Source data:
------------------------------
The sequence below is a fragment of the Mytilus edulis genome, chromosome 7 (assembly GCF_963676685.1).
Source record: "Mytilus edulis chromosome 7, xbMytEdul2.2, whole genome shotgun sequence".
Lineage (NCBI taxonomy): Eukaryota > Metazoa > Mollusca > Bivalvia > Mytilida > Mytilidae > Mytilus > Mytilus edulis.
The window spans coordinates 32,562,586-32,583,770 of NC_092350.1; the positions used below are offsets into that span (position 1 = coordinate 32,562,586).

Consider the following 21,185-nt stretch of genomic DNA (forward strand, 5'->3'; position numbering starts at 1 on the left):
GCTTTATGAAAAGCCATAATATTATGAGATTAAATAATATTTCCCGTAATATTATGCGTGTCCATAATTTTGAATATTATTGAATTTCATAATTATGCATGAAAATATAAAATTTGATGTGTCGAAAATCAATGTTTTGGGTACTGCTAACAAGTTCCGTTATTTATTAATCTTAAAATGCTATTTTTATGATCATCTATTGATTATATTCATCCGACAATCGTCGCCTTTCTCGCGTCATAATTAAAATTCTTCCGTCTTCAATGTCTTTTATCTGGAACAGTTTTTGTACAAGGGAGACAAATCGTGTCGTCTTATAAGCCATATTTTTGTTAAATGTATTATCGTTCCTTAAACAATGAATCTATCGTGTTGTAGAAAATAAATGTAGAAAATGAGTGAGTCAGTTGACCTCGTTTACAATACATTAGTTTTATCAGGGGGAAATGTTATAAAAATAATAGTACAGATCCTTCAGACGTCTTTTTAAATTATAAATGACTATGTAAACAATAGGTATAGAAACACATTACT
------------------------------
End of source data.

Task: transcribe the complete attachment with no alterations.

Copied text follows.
The sequence below is a fragment of the Mytilus edulis genome, chromosome 7 (assembly GCF_963676685.1).
Source record: "Mytilus edulis chromosome 7, xbMytEdul2.2, whole genome shotgun sequence".
Lineage (NCBI taxonomy): Eukaryota > Metazoa > Mollusca > Bivalvia > Mytilida > Mytilidae > Mytilus > Mytilus edulis.
The window spans coordinates 32,562,586-32,583,770 of NC_092350.1; the positions used below are offsets into that span (position 1 = coordinate 32,562,586).

Consider the following 21,185-nt stretch of genomic DNA (forward strand, 5'->3'; position numbering starts at 1 on the left):
GCTTTATGAAAAGCCATAATATTATGAGATTAAATAATATTTCCCGTAATATTATGCGTGTCCATAATTTTGAATATTATTGAATTTCATAATTATGCATGAAAATATAAAATTTGATGTGTCGAAAATCAATGTTTTGGGTACTGCTAACAAGTTCCGTTATTTATTAATCTTAAAATGCTATTTTTATGATCATCTATTGATTATATTCATCCGACAATCGTCGCCTTTCTCGCGTCATAATTAAAATTCTTCCGTCTTCAATGTCTTTTATCTGGAACAGTTTTTGTACAAGGGAGACAAATCGTGTCGTCTTATAAGCCATATTTTTGTTAAATGTATTATCGTTCCTTAAACAATGAATCTATCGTGTTGTAGAAAATAAATGTAGAAAATGAGTGAGTCAGTTGACCTCGTTTACAATACATTAGTTTTATCAGGGGGAAATGTTATAAAAATAATAGTACAGATCCTTCAGACGTCTTTTTAAATTATAAATGACTATGTAAACAATAGGTATAGAAACACATTACT